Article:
23 Steady State Error Parabolic Input 23 If there is a single integrator in the forward path, i.e. a type 1 system then and lim 0 A type 1 system has infinite steady state error to a parabolic input

24 Steady State Error Parabolic Input 24 If there are two integrators in the forward path, i.e. a type 2 system then and lim lim A type 2 system has non zero, but finite, steady state error to a parabolic input

25 Steady State Error Parabolic Input 25 If there are three or more integrators in the forward path, i.e. a type 3 or greater system then and, 3 lim lim 0 A type 3 or greater system has zero steady state error to a parabolic input

26 26 Static Error Constants

27 Static Error Constants Unity Feedback 27 We ve seen that the steady state error to each of the inputs considered is Step: Ramp: Parabola: The limit term in each expression is the static error constant associated with that particular input: Position constant: Velocity constant: Acceleration constant: lim lim lim

28 Steady State Error vs. System Type 28 Steady state error vs. input and system type System Input Type Step Ramp Parabola Note that the given steady state error is for inputs of unit magnitude Actual error is scaled by the magnitude of the reference input 1

29 29 Non Unity Feedback Systems

30 Non Unity Feedback Systems 30 So far, we ve focused on the special case of unityfeedback systems System type determined by # of integrators in the forward path i.e., # of open loop poles at the origin Steady state error determined using static error constants Static error constants determined from the open loop transfer function

31 Non Unity Feedback Systems 31 More general approach to determining steady state error is to use the closed loop transfer function Applicable to non unity feedback systems, e.g.: 1 The error is

32 Non Unity Feedback Systems 32 Apply the final value theorem to determine the steady state error: Here, system type is determined by using the more general definition: System type is the degree of the input polynomial for which the steady state error is a finite, non zero constant

33 Non Unity Feedback Systems 33 Alternatively, find steady state error by converting to a unity feedback configuration, e.g.: Add and subtract unity feedback paths:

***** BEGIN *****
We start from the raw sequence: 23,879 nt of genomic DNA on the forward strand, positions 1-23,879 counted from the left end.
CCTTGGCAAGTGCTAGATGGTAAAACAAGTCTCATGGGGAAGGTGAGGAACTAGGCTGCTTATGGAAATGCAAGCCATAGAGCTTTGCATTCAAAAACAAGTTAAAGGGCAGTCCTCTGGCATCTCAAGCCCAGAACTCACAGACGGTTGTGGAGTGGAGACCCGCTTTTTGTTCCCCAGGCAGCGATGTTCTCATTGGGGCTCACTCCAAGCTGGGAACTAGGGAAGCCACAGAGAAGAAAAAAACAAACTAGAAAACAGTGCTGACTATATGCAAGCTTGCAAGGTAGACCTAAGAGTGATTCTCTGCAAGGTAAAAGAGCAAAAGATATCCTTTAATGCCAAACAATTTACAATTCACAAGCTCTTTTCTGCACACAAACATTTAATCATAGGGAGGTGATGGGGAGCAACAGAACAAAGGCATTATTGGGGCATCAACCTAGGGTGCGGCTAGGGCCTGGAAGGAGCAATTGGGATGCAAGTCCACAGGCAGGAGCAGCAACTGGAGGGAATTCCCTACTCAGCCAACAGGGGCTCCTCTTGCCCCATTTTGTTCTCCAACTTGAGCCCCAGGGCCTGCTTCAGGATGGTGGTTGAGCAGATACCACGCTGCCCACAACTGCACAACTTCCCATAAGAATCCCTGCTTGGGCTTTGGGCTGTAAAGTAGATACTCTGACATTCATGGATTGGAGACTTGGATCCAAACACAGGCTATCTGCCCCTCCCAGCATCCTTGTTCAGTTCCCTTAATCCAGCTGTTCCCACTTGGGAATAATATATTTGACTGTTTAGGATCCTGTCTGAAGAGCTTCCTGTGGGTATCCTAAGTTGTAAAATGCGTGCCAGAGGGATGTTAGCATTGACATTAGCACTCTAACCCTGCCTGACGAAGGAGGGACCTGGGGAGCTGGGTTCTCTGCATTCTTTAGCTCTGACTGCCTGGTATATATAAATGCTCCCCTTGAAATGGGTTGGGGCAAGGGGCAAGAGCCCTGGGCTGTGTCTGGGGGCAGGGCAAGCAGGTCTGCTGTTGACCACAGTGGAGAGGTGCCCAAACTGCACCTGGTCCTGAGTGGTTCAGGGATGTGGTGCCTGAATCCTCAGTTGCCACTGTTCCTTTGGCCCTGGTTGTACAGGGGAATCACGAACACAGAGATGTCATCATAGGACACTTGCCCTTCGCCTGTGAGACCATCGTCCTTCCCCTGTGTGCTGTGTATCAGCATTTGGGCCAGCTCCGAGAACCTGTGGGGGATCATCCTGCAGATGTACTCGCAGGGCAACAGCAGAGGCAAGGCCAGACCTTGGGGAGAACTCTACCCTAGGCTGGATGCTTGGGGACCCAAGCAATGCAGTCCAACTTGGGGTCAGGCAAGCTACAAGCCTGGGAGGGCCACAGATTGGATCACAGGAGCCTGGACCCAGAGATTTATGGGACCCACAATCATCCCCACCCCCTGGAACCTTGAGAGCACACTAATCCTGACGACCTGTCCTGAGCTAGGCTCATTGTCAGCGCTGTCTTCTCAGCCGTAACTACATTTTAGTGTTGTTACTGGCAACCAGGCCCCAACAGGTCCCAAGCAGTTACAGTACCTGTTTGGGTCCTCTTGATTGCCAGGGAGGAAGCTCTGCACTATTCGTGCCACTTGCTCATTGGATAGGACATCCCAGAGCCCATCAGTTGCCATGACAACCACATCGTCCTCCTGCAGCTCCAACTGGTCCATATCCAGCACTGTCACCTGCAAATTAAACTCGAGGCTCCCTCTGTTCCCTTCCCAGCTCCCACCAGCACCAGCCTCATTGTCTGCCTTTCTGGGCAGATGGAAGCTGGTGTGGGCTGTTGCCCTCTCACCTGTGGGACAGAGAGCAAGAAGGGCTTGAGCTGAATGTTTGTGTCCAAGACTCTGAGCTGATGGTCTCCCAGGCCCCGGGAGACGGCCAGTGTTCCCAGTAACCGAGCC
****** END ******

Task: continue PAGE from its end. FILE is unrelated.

34 Non Unity Feedback Systems 34 Combine the two upper parallel feedback paths: Collapsing the inner feedback form leaves a unityfeedback system Can now apply unityfeedback error analysis techniques

35 35 Steady State Error Examples

36 Steady State Error Example 1 36 What is the steady state error to a constant reference input, 3 1, for the following feedback positioning system? A type 0 system Non zero error to a constant reference Position constant: lim 10 Steady state error:

38 Steady State Error Example 1 38 What is the same system s steady state error to a unit ramp input, 1? A type 0 system, so error to a ramp reference will be infinite Verify using closed loop transfer function Steady state error is lim 1 lim lim 1 11

39 Steady State Error Example 1 39

40 Steady State Error Example 2 40 Design the controller,, for error of 0.05 to a unit ramp input Plant is type 0 Forward path must be type 1 for finite error to a ramp input must be type 1, so one very simple option is: Forward path transfer function is 2 1 5

41 Steady State Error Example 2 41 The velocity constant is Steady state error is For error of 0.05: lim lim

43 Steady State Error Example 3 43 Next, consider a non unity feedback system: Determine controller gain,, to provide a 2% steady state error to a constant reference input First, convert to a unityfeedback system Combine forward path blocks Simultaneously add and subtract unity feedback paths

44 Steady State Error Example 3 44 Combine the top two parallel feedback paths Simplifying the inner feedback form leaves a unity feedback system

45 Steady State Error Example 3 45 Steady state error for this type 0 system is 1 1 where For 2% steady state error The controller gain is lim

46 Steady State Error Example 3 46 Note that the controller gain has been set to satisfy a steady state error requirement only Closed loop poles are very lightlydamped Dynamic response is likely unacceptable 0.02

47 Steady State Error Example 4 47 Now, consider a unity feedback system with a disturbance input where and Determine the controller gain,, such that error due to a constant disturbance is 1% of For this value of, what is the steady state error to a constant reference input?

48 Steady State Error Example 4 48 The total error is given by Substituting in controller and plant transfer functions gives

49 Steady State Error Example 4 49 Error due to a constant disturbance can be found by applying the final value theorem, lim 1 5, lim We can calculate the required gain for 1% error, At this gain value, the error due to a constant reference is, lim %